Two major equipment manufacturers are offering products designed to allow private branch exchanges to re-route incoming calls directly to workers’ personal cellular phones.
San Jose, Calif.-based Cisco is making its Cisco Compatible Extensions wireless client feature available on the Nokia Series E60, E61 and E70 handsets.
Basking Ridge, N.J.-based Avaya has added extension-to-cellular to its Communications Manager platforms, meaning a mobile worker’s Nokia Series 60 handset can be reached by dialing the person’s desk phone. The call would go through the company PBX, rather than over the service provider’s network, said Frank LoVasco, Avaya’s director for solutions marketing.
“If you turn it off, it becomes a standard cell phone,” LoVasco said, adding if a user enables Communications Manager and makes a call, it will be routed through the company PBX, so the recipient will see the caller’s desk phone number, not the cell phone number, on call display.
“That’s a way to keep your personal number private,” he said. “If they call you back on that corporate number, extension to cellular brings that call back out to you.”
Mobile workers are interested in having fewer communications devices, and would rather not carry both a personal cell phone and a work cell phone, in addition to having an office phone, said Matthias Machowinski, directing analyst for enterprise voice and data at Infonetics Research Inc. of Campbell, Calif.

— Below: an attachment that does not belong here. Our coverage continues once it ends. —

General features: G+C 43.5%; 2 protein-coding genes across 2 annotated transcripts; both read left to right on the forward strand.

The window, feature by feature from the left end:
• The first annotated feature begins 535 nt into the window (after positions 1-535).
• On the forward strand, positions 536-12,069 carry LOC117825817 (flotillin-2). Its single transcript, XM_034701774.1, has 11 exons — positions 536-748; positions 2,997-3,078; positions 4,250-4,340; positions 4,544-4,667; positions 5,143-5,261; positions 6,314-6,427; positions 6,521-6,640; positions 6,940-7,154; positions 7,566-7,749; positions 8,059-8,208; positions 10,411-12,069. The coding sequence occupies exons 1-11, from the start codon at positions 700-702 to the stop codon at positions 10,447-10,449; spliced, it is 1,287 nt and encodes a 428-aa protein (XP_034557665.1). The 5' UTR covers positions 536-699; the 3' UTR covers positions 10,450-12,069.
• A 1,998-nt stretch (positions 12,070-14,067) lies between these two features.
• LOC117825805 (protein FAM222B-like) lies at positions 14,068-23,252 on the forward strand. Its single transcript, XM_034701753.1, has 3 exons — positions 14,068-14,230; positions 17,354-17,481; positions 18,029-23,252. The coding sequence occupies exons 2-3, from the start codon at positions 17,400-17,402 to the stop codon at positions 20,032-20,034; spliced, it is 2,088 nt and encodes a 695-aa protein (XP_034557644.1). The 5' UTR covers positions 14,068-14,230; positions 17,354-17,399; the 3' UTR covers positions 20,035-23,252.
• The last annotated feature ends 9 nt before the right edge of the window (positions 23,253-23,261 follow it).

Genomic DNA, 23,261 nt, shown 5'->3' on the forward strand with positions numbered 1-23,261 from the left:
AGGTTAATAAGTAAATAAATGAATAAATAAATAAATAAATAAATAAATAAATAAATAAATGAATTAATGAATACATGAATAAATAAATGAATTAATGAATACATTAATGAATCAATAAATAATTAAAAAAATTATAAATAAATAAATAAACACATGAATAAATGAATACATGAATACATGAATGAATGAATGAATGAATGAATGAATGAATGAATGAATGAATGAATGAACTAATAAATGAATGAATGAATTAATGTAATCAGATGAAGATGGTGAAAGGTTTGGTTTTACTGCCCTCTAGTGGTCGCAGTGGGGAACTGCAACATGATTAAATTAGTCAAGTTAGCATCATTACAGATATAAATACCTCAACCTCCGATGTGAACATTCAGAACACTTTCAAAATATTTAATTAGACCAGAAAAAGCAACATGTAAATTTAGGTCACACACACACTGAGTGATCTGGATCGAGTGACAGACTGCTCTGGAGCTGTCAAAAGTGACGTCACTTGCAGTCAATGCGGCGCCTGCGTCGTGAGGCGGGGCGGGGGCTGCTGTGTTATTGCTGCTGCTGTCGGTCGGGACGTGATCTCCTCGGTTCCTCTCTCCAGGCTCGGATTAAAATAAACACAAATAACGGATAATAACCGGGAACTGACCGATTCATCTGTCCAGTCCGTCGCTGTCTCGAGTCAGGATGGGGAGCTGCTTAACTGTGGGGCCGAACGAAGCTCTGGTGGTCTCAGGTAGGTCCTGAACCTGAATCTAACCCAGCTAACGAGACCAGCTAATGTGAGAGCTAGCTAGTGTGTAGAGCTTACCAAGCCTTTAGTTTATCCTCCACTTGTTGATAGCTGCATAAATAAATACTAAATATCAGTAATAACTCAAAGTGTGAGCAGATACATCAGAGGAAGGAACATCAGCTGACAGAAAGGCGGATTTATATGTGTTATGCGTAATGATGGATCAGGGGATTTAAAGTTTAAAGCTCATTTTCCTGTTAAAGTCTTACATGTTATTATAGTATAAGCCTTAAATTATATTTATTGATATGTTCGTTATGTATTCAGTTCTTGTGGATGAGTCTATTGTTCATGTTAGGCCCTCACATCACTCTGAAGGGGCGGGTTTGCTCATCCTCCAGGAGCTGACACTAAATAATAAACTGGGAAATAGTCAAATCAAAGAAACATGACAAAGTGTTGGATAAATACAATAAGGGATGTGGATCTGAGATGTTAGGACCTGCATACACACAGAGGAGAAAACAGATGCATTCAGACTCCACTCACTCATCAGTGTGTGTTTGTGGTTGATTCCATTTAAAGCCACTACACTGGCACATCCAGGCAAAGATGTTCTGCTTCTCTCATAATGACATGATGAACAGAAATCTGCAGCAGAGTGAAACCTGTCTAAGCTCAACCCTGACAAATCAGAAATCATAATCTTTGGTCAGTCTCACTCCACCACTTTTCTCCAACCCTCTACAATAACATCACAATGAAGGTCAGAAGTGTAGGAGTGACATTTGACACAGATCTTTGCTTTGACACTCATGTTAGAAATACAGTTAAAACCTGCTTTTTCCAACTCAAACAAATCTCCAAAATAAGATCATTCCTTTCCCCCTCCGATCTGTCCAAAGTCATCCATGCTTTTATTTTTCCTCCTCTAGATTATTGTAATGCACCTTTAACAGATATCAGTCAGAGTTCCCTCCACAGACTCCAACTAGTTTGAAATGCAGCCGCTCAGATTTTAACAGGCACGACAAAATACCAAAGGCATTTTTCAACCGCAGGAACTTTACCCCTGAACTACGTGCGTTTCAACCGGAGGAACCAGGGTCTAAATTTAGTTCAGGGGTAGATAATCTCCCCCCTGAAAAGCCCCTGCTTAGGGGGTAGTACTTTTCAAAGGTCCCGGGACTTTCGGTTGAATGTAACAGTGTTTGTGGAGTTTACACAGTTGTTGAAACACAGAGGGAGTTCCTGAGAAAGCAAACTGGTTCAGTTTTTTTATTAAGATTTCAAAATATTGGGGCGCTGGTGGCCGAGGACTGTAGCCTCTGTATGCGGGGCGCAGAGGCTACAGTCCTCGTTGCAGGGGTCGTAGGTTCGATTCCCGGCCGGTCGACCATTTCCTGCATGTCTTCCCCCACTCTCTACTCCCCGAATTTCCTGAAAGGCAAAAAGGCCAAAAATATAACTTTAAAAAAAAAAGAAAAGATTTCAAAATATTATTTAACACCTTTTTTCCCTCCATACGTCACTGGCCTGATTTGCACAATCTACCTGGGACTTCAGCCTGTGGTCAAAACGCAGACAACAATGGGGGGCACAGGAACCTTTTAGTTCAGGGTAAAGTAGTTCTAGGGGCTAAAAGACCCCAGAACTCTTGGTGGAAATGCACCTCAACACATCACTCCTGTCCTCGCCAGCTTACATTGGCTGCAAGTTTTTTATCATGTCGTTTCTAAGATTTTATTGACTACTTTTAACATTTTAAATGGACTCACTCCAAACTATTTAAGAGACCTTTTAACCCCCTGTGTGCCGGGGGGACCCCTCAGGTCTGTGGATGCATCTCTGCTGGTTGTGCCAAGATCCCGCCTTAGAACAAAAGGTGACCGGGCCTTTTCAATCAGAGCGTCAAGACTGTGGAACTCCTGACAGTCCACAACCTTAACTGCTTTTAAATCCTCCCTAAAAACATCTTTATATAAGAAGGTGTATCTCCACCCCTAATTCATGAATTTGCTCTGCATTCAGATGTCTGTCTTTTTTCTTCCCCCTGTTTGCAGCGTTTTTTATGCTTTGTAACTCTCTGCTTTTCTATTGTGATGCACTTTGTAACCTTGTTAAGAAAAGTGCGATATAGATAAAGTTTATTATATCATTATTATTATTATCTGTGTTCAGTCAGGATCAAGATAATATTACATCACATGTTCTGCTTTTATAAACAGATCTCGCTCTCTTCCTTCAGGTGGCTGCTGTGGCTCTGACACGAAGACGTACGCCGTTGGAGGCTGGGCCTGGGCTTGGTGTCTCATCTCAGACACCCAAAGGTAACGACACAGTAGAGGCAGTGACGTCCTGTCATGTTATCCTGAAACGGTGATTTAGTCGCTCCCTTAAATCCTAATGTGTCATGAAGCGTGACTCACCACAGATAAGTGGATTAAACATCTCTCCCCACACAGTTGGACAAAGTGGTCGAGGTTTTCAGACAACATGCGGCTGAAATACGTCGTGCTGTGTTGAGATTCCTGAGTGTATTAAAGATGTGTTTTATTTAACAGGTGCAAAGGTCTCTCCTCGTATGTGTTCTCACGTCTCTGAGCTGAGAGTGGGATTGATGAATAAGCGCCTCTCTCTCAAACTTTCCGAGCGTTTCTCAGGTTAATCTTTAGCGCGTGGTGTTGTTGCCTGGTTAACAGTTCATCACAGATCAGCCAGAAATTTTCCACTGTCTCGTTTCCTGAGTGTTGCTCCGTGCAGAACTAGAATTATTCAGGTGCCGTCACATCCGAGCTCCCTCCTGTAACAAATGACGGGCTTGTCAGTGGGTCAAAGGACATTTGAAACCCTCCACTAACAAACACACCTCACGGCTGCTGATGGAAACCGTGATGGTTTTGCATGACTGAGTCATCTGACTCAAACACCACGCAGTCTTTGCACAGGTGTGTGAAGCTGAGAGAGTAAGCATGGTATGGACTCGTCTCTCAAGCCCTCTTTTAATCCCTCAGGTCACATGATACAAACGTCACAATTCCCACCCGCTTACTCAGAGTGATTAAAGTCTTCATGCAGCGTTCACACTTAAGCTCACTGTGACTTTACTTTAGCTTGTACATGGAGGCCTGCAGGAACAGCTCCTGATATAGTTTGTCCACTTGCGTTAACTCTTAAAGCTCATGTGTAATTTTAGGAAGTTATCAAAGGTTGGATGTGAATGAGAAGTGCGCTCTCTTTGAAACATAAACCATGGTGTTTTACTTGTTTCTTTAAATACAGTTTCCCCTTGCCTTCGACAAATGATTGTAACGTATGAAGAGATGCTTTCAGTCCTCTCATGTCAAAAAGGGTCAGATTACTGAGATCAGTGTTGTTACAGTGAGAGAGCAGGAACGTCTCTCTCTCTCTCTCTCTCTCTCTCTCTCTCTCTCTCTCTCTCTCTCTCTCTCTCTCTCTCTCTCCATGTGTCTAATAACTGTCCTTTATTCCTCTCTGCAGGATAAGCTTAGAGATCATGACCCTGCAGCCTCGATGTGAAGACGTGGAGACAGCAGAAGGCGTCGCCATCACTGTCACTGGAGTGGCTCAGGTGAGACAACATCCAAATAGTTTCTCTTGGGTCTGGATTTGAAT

“I call you and that call will be routed to you, one way or another, whether you’re in your office or at home or out on the road,” he said of extension-to-cellular.
Avaya will offer its extension-to-cellular along with its IP soft phones as part of the “Mobilize Now” promotion until Dec. 16.
Using a soft phone over an IP network can allow applications such as presence awareness, where a worker can open a messaging application and determine whether a colleague can be reached by landline, mobile phone, instant messaging or another means, LoVasco said.
“You can actually see if a person is on the phone or not,” he added. “You can see whether I’m logged in or not. If I’m on the phone, I don’t even bother ringing the call, I’ll just send you an instant message.”
Machowinski said 43 per cent of companies surveyed by Infonetics Research are using presence awareness now, and 57 per cent expect to be using it within two years. But he added not everyone is convinced they need it.
“I understand it and I like it, but someone else may say, ‘So what? I see that you’re on the phone (but) what does that do for me?’”
Many companies are combining telephony features such as find-me follow-me, click to dial and unified messaging, he added.
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